Perhaps to be on the safe side, at least 10 drives should be striped to give a bandwidth greater than the 10Gb bandwidth of 1250 MB/s, so that would be 5 striped drives? Does this make sense, or just plain stupid? That would mean a 12 drive setup would make sense.

    OR adopt SATA-600 or SAS drives? That would mean for SATA-600, RAID 5,6,10 would make sense?
     
    #75 rgbaguy, Jan 31, 2010
    Last edited by a moderator: Jan 31, 2010
  16. Silent_Buddha

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    Also remember that other than burst transfers, mechanical HDDs aren't going to be doing much more than 100 MB/s for SATA drives.

    Single SSD's can hit in the 150-250 range. But the price of those is extremely high per MB.

    Your file server if working right should be caching often accessed and recently accessed files, as well as prefetching data when able, so that will help when serving files to multiple nodes. I'm not sure if your useage will need an ultra fast disk subsystem rather than just a good file server.

    I'm with MfA in recommending Raid 10, for good data redundancy and speed.

    Regards,
    SB
     
  17. Blazkowicz

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    you have many options, such as raid 50, and my favorite would be raid 100.
    because that's a really huge raid level number :lol:
     
  18. MfA

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    RAID5/6/50/60 arrays all share the same problem, you have a lot of identical drives with an identical usage history. The failure of one drive in such an array is one of the best predictors of future failures of the other drives ... or in other words, they are likely to all fail close together. Which can be rather nasty during a rebuild. If you have a good batch of drives the risk remains small ... if you happen to have a bad batch of drives (which can happen even with enterprise drives) you're up shit creek without a paddle.

    Reliability wise RAID10 with two sets of HDs from different manufacturers is the superior option.

    That said, if you are going to do RAID5/6 do it with a large array so you at least make most of the cost savings ... RAID50/60 with small individual arrays (before RAID0 striping) is the worst of both worlds, not really that much cheaper than RAID10 but still much more risky.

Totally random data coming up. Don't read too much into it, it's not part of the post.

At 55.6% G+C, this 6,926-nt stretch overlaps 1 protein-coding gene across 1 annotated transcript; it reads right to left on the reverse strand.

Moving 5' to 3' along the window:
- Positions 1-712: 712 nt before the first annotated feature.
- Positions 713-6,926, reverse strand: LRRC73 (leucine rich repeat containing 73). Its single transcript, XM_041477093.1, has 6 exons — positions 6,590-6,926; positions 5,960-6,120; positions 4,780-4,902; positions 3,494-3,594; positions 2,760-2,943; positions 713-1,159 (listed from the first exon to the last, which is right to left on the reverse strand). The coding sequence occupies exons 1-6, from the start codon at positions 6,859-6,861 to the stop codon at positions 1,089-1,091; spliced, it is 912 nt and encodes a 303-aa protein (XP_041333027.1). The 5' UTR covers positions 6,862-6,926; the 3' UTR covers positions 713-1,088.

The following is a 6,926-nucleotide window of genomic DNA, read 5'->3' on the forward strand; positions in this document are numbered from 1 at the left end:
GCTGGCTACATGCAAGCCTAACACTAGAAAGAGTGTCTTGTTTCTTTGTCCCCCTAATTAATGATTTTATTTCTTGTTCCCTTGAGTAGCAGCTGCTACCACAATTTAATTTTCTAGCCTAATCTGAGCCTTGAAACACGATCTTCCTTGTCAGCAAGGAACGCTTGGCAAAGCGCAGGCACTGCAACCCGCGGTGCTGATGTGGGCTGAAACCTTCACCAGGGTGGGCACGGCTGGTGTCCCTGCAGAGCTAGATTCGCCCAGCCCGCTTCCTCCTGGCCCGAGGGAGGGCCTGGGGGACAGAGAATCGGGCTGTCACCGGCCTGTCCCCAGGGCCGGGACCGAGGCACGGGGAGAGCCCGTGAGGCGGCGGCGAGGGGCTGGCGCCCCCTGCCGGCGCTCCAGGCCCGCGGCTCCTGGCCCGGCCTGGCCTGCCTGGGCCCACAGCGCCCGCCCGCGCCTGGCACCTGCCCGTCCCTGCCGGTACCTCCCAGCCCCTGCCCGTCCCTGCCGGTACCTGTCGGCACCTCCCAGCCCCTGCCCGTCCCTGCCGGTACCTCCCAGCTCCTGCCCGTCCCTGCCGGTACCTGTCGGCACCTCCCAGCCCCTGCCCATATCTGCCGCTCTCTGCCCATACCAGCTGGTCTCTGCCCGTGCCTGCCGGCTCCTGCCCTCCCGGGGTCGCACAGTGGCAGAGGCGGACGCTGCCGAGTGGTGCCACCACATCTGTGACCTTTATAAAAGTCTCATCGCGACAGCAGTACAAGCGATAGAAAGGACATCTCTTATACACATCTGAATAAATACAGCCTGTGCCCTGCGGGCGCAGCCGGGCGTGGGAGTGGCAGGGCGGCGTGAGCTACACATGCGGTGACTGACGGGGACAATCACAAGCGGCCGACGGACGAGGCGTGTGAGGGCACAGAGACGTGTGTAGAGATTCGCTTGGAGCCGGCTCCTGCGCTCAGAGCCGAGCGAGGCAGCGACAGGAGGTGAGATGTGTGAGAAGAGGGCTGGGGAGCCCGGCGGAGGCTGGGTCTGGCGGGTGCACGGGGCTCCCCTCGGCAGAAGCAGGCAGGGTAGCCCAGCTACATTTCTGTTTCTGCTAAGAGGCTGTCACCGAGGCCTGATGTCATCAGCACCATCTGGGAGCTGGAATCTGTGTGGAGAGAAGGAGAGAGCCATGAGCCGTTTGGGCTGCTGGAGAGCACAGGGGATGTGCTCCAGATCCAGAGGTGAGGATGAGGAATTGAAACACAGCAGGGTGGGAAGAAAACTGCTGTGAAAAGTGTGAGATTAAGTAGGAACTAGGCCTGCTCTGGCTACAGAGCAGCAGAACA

19. -tkf-

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    If you are concerned about the chance of getting a bad batch you just spread out among different brands.

    The advantage of Raid 6 is space, 16 drives with 3 providing security vs having to use a 13/13 and more hardware on the controller side. I guess the best solution would be Raid 5 or 6 with a Hot spare running a mirror of one of the Parity disks. I never understood why hot spares weren´t use for "something". In our Raid 5 Boxes we use 2 hot spares.
     
  20. rgbaguy

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    Thanks for the replies guys! :) Sorry for late reply, got caught up with work

    Ah ok, I thought transfers were done at a constant 300 MB/s for SATA-300's and so on... Hmmm

    True, SATA should be ok then. Can you explain a bit how to setup caching etc on the fileserver?

    RAID 10, cool

    Woah, doesn't that require lots of drives/partitions! Seems a bit crazy for our purposes :D

    Cool, it does make sense to split the drives up between different manufacturers. Say half Seagate and half Samsung.

    I have to say, I have only experienced one drive failure in 12 years and that drive had its data corrupted for some reason I never found out why. True that I've probably only owned 20 or so drives in those years. I guess best be on the safe side, just saying never had problems like you guys are saying. Could be a more frequent problem in the top-end enterprise sector though?

    RAID 10, cool

    Cool, will do.

    Hmmm, RAID 6. Ok, I have a setup with 6 1TB SATA-300 drives. RAID 6 or RAID 10? Obviously backup is more important than space. So RAID 6 makes more sense then? Speed would be nice, so RAID 10 would be good too. Hard choice.

    Have I got this right on;

    6 drive RAID 6 config:
    3 parity drives each holding 1/3 of the data
    3 striped drives each holding 1/3 of the striped data

    6 drive RAID 10 config:
    3 mirrored - each drive holds 1/3 of the data
    3 striped - each drive holds 1/3 of the striped data

    Both options leave 3 TB free?

    The problem with RAID 6 is the motherboard doesn't have onboard support, so would need to get a controller card.